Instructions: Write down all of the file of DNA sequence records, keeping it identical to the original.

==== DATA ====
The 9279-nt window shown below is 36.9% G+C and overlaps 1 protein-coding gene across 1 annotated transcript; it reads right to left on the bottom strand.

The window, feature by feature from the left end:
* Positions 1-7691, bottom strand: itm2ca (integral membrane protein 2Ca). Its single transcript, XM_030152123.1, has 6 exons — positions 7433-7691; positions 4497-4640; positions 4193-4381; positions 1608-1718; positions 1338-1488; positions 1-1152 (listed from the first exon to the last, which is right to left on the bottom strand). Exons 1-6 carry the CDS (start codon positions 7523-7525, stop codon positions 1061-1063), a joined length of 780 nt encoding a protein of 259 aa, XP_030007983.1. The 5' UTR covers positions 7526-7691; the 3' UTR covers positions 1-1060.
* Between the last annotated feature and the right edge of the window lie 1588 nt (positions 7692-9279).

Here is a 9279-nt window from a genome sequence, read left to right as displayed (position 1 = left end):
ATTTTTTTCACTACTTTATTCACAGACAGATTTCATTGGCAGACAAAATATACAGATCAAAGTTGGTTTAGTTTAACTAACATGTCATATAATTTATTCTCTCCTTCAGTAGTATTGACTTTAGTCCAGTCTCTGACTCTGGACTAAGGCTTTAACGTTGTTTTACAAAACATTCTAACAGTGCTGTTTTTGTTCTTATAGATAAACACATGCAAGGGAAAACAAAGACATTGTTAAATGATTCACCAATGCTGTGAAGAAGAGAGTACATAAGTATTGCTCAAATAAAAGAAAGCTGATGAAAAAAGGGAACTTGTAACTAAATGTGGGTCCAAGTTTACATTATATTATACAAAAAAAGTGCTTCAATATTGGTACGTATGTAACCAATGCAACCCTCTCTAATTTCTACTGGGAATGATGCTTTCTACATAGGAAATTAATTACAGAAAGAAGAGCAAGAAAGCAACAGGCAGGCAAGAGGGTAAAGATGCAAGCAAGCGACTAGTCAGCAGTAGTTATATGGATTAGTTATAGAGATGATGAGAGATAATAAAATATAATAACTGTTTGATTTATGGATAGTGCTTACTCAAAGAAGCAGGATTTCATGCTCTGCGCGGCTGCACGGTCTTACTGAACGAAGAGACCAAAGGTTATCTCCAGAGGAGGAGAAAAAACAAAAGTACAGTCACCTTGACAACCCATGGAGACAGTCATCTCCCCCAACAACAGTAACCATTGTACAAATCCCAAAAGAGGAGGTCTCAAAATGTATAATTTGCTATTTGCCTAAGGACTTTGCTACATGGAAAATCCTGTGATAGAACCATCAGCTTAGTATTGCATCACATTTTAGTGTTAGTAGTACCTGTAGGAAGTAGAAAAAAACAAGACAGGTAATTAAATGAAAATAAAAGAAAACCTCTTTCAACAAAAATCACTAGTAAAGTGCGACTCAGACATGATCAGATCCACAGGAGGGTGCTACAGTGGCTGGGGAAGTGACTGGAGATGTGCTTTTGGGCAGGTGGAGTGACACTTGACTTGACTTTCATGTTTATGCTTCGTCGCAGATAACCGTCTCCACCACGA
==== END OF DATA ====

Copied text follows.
The 9279-nt window shown below is 36.9% G+C and overlaps 1 protein-coding gene across 1 annotated transcript; it reads right to left on the bottom strand.

The window, feature by feature from the left end:
* Positions 1-7691, bottom strand: itm2ca (integral membrane protein 2Ca). Its single transcript, XM_030152123.1, has 6 exons — positions 7433-7691; positions 4497-4640; positions 4193-4381; positions 1608-1718; positions 1338-1488; positions 1-1152 (listed from the first exon to the last, which is right to left on the bottom strand). Exons 1-6 carry the CDS (start codon positions 7523-7525, stop codon positions 1061-1063), a joined length of 780 nt encoding a protein of 259 aa, XP_030007983.1. The 5' UTR covers positions 7526-7691; the 3' UTR covers positions 1-1060.
* Between the last annotated feature and the right edge of the window lie 1588 nt (positions 7692-9279).

Here is a 9279-nt window from a genome sequence, read left to right as displayed (position 1 = left end):
ATTTTTTTCACTACTTTATTCACAGACAGATTTCATTGGCAGACAAAATATACAGATCAAAGTTGGTTTAGTTTAACTAACATGTCATATAATTTATTCTCTCCTTCAGTAGTATTGACTTTAGTCCAGTCTCTGACTCTGGACTAAGGCTTTAACGTTGTTTTACAAAACATTCTAACAGTGCTGTTTTTGTTCTTATAGATAAACACATGCAAGGGAAAACAAAGACATTGTTAAATGATTCACCAATGCTGTGAAGAAGAGAGTACATAAGTATTGCTCAAATAAAAGAAAGCTGATGAAAAAAGGGAACTTGTAACTAAATGTGGGTCCAAGTTTACATTATATTATACAAAAAAAGTGCTTCAATATTGGTACGTATGTAACCAATGCAACCCTCTCTAATTTCTACTGGGAATGATGCTTTCTACATAGGAAATTAATTACAGAAAGAAGAGCAAGAAAGCAACAGGCAGGCAAGAGGGTAAAGATGCAAGCAAGCGACTAGTCAGCAGTAGTTATATGGATTAGTTATAGAGATGATGAGAGATAATAAAATATAATAACTGTTTGATTTATGGATAGTGCTTACTCAAAGAAGCAGGATTTCATGCTCTGCGCGGCTGCACGGTCTTACTGAACGAAGAGACCAAAGGTTATCTCCAGAGGAGGAGAAAAAACAAAAGTACAGTCACCTTGACAACCCATGGAGACAGTCATCTCCCCCAACAACAGTAACCATTGTACAAATCCCAAAAGAGGAGGTCTCAAAATGTATAATTTGCTATTTGCCTAAGGACTTTGCTACATGGAAAATCCTGTGATAGAACCATCAGCTTAGTATTGCATCACATTTTAGTGTTAGTAGTACCTGTAGGAAGTAGAAAAAAACAAGACAGGTAATTAAATGAAAATAAAAGAAAACCTCTTTCAACAAAAATCACTAGTAAAGTGCGACTCAGACATGATCAGATCCACAGGAGGGTGCTACAGTGGCTGGGGAAGTGACTGGAGATGTGCTTTTGGGCAGGTGGAGTGACACTTGACTTGACTTTCATGTTTATGCTTCGTCGCAGATAACCGTCTCCACCACGA